Bitesize has changed! We're updating subjects as fast as we can. Visit our new site to find Bitesize guides and clips - and tell us what you think!

Did you know?

We also have Bitesize study guides covering many subjects at National 4 and National 5 on our Knowledge & Learning BETA website.

Home > Physics > Using electricity > Behind the wall

Physics

Behind the wall

  • Page
  • 1
  • 2
Back

This bite deals with fuses and circuit breakers and the mains supply.

Fuses and circuit breakers

Fuses are used in 3-pin plugs and in the fixed wiring in a house.

Fuses

  • Fuses in plugs protect the flex of the appliance, and in doing so, the appliance itself.
  • Fuses in the fixed wiring of a house protect the mains wiring.
  • If a fault develops and the current in the wire becomes dangerously large, the fuse melts and breaks the circuit.
  • Plug fuses come in different values. Although other values are available, the following rule is used to decide on the correct value of fuse to use:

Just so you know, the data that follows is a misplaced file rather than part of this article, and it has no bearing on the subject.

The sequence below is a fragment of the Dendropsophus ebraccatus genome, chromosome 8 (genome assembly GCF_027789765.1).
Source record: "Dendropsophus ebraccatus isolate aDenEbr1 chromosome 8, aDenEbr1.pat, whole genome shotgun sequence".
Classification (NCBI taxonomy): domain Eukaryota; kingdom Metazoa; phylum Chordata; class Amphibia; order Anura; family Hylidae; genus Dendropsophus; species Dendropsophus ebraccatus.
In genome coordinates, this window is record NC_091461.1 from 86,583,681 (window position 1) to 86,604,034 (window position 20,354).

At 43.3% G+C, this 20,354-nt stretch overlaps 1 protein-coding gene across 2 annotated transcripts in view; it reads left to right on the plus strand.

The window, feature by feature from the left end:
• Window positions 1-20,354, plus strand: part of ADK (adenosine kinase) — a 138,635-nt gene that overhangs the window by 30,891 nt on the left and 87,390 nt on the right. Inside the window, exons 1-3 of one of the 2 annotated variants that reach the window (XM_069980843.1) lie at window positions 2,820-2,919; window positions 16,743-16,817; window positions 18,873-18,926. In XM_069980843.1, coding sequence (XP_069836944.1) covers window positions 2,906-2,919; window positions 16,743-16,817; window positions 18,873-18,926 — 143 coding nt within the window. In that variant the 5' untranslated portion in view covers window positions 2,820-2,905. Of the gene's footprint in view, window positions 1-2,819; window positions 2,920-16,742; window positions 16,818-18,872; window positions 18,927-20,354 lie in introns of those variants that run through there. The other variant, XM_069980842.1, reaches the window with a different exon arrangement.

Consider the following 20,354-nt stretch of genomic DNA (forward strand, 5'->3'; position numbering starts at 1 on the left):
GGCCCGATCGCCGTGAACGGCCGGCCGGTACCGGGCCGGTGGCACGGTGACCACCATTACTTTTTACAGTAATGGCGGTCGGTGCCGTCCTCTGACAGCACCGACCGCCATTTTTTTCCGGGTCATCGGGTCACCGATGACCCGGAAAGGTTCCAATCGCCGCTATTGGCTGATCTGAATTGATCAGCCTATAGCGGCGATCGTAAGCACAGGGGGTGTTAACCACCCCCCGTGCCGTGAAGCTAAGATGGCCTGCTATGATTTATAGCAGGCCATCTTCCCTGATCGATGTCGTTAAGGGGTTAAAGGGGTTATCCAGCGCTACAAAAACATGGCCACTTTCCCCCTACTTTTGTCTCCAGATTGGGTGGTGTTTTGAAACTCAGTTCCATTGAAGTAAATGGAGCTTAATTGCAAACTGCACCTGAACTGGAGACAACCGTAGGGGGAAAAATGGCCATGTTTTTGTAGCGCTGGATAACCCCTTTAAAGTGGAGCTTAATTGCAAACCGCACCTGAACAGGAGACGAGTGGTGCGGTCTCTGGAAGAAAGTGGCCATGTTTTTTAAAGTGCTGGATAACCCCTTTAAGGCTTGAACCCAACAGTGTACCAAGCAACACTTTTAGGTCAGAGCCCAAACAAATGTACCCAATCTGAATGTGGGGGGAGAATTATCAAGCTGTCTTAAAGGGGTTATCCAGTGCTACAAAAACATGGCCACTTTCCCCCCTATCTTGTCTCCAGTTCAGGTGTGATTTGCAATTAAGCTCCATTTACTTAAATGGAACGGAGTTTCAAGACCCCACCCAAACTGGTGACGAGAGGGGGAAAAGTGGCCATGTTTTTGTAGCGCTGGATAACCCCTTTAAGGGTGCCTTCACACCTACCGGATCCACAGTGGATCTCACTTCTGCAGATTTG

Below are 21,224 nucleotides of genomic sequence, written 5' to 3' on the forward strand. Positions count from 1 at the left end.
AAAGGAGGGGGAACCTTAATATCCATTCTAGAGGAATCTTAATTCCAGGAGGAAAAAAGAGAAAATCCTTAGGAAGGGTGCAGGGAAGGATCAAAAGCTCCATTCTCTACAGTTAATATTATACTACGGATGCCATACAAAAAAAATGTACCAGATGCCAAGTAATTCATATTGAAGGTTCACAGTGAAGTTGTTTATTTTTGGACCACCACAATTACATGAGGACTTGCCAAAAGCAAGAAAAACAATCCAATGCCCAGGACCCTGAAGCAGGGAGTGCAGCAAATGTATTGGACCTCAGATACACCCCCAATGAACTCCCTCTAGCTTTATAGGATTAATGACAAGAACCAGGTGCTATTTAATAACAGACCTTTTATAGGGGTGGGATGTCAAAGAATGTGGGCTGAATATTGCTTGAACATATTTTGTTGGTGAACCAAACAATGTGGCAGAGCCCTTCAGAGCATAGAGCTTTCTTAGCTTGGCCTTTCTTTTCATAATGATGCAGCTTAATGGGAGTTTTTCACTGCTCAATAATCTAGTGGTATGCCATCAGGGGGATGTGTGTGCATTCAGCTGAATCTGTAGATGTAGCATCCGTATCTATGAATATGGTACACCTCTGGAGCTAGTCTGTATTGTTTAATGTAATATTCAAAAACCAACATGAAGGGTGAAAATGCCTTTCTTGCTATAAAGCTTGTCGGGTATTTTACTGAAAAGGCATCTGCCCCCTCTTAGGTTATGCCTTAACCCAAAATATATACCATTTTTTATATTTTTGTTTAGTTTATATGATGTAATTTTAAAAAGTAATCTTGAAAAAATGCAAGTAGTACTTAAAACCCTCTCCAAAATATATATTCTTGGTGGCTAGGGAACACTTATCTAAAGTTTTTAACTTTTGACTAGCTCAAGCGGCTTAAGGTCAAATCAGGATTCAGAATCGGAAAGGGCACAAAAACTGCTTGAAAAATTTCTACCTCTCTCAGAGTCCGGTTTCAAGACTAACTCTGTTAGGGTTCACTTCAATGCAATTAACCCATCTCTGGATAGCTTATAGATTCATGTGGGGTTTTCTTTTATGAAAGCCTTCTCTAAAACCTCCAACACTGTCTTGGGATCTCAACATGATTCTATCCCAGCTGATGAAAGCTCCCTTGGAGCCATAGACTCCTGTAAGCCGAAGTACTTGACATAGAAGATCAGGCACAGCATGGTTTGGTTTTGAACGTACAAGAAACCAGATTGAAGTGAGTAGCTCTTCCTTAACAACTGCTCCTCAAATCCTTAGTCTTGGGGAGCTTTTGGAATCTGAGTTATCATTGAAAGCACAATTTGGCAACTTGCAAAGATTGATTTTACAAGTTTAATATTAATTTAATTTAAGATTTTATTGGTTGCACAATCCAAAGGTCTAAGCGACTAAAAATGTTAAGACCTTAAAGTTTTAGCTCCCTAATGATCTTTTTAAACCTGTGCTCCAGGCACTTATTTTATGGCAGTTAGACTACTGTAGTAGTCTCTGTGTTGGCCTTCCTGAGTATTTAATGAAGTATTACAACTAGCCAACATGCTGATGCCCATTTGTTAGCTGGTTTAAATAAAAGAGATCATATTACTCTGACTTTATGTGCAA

• for an appliance with a power rating of up to 700 watts, use a 3 ampere fuse
    • for an appliance with a power rating of 700 watts or greater, use a 13 ampere fuse

Circuit breakers

  • Circuit breakers are automatic switches in the mains supply which do the same job as fuses. They break the live wire if a fault causes the current to become too large.
  • (Credit) You should be able to say why fuses are in the live lead of an appliance. This is so that when a fuse blows it cuts off the live wire which is at a high voltage. The neutral wire is never at a high voltage.
  • (Credit) You should be able to give a reason why a circuit breaker is better than a fuse. Some reasons are:
    • they operate more quickly
    • they only need to be reset, not replaced
    • they cannot be replaced with the wrong size of wire

 

Video: How fuses and RCDs help protect us from electrocution

In order to see this content you need to have both Javascript enabled and Flash installed.

 

  • Page
  • 1
  • 2
Back

Play

A picture of Mia Cadaver

Tombstone Timeout

Test out your knowledge of physics with Mia Cadaver's physics game - it's serious fun!

BBC navigation

BBC © 2014 The BBC is not responsible for the content of external sites. Read more.

This page is best viewed in an up-to-date web browser with style sheets (CSS) enabled. While you will be able to view the content of this page in your current browser, you will not be able to get the full visual experience. Please consider upgrading your browser software or enabling style sheets (CSS) if you are able to do so.